Affordable Care Act: Double-digit health insurance rate hikes in 2017

Affordable Care Act: Obama Administration confirms double-digit insurance rate hikes

It’s official: Patients will see double-digit insurance hikes in 2017.

On Monday, the Obama administration officially confirmed that patients across the country will pay substantially higher insurance premiums next year under the Affordable Care Act. Nationwide, patients will see an average 25-percent increase in health insurance premiums.

“Before taxpayer-provided subsidies, premiums for a midlevel benchmark plan will increase an average of 25 percent across the 39 states served by the federally run online market, according to a report from the Department of Health and Human Services,” the Associated Press reports. “Moreover, about 1 in 5 consumers will have plans only from a single insurer to pick from, after major national carriers such as UnitedHealth Group, Humana and Aetna scaled back their roles.”

In some states, insurance rate hikes will be substantially worse. Rates will go up by an average of 30 percent or more in Alabama, Delaware, Hawaii, Kansas, Mississippi and Texas. The worst rate hikes might be in New Mexico, where the Blue Cross Blue Shield plan “has been allowed to increase rates 93% on their 2015 level,” according to the Wall Street Journal.

This isn’t exactly news. Regular readers of the Daily Rise have been aware of these insurance rate hikes for months. But, rate hikes are only half of the story. Patients also have fewer options, and in some cases, must buy insurance from a monopoly.

“Consumers will be faced this year with not only big premium increases but also with a declining number of insurers participating, and that will lead to a tumultuous open enrollment period,” said Larry Levitt, who tracks the health care law for the nonpartisan Kaiser Family Foundation.

Uninsured Patients: Show Me the Money

Before buying health insurance, patients are saying: show me the money.

According to Morning Consult, cost is the biggest barrier to uninsured patients signing up on the health insurance exchanges. The administration is hoping to address those concerns by targeting as many as 3.5 million uninsured patients to enroll for Obamacare in 2017.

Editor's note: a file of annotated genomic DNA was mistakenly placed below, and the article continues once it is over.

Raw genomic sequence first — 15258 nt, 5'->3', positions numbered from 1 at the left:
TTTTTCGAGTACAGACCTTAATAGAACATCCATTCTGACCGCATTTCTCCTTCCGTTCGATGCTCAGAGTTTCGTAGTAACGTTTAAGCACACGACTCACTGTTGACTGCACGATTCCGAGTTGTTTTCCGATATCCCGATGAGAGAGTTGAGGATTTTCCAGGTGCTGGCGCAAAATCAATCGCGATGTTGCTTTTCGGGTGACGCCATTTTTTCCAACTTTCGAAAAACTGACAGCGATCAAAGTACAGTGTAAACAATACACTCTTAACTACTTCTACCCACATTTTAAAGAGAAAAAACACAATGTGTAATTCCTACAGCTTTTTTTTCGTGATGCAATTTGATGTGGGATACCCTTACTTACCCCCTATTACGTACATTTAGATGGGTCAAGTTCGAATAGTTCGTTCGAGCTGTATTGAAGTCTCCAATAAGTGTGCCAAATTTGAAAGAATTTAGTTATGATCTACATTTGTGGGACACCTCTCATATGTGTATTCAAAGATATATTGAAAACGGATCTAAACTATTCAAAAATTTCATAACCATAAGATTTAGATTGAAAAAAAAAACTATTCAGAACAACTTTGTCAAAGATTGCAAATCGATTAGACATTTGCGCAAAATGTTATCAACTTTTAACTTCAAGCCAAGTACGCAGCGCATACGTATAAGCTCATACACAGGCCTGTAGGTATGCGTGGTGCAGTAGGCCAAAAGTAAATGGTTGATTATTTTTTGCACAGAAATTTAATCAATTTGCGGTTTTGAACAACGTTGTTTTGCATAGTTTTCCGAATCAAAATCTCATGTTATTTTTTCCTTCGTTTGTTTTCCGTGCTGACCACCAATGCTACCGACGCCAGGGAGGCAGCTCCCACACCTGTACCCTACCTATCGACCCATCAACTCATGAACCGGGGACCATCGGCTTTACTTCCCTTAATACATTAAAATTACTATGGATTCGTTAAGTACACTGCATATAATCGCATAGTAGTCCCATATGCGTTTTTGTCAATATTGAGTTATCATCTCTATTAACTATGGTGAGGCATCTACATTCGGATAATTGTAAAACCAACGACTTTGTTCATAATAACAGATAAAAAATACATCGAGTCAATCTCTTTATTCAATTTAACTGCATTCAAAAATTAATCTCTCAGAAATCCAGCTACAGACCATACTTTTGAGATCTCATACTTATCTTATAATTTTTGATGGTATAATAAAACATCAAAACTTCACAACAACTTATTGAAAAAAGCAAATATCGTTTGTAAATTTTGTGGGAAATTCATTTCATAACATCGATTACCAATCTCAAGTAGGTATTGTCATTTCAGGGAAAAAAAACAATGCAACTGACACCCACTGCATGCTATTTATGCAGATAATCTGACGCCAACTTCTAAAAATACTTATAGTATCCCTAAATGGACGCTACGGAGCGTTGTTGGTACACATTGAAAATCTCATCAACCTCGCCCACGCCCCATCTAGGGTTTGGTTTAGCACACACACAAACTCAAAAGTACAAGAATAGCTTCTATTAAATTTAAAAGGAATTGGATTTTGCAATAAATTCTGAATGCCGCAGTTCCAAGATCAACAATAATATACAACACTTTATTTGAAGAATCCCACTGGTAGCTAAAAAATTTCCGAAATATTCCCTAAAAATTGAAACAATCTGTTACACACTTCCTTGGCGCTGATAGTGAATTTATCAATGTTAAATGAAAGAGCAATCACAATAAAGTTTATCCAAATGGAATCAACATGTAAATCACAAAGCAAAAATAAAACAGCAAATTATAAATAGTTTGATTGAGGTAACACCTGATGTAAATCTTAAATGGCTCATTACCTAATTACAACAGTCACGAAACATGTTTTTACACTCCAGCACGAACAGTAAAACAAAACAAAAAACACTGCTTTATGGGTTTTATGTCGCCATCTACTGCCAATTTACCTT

Although the Affordable Care Act has helped reduce the number of uninsured, approximately 24 million patients remain uninsured.

“Of that group, the Department of Health and Human Services estimates that 10.7 million will be eligible for financial assistance this year,” Morning Consult notes. “Officials expect about one-third of that group to sign up for an Obamacare plan during the three-month open enrollment period beginning Nov. 1.”

Quote of the Day: No Longer Affordable

“The reality is the Affordable Care Act is no longer affordable for increasing numbers of people. It’s got some serious blemishes right now and serious deficiencies.”

— Minnesota’s Democratic Governor Mark Dayton after the state approved its 50 percent health insurance rate hikes. He’s already walked back his comments after Congressional Republicans began using the quote.

ACA Signup Deadline Extended for Those Who Lost Their Health Plans

The Wall Street Journal reports that hundreds of thousands of patients whose health insurance plans have been canceled will be eligible for a special extended enrollment period.

Open enrollment for 2017 begins November 1, 2016 and runs until January 31, 2017.

“People with discontinued coverage who don’t pick a new plan by Dec. 15 will get assigned to a new plan that most closely matches their old policy. They will be informed of the new plan by the administration. Their new insurers will then send them a letter that includes the estimated amount of subsidy they are eligible for. These consumers are under no obligation and still have to pay their premiums to be enrolled in the new plan.”

“But for those who realize the deadline too late, there is some breathing room. Individuals whose plans are being discontinued next year because their insurer is leaving the exchange will be eligible for a special enrollment period, according to officials with the Centers for Medicare and Medicaid Services.”

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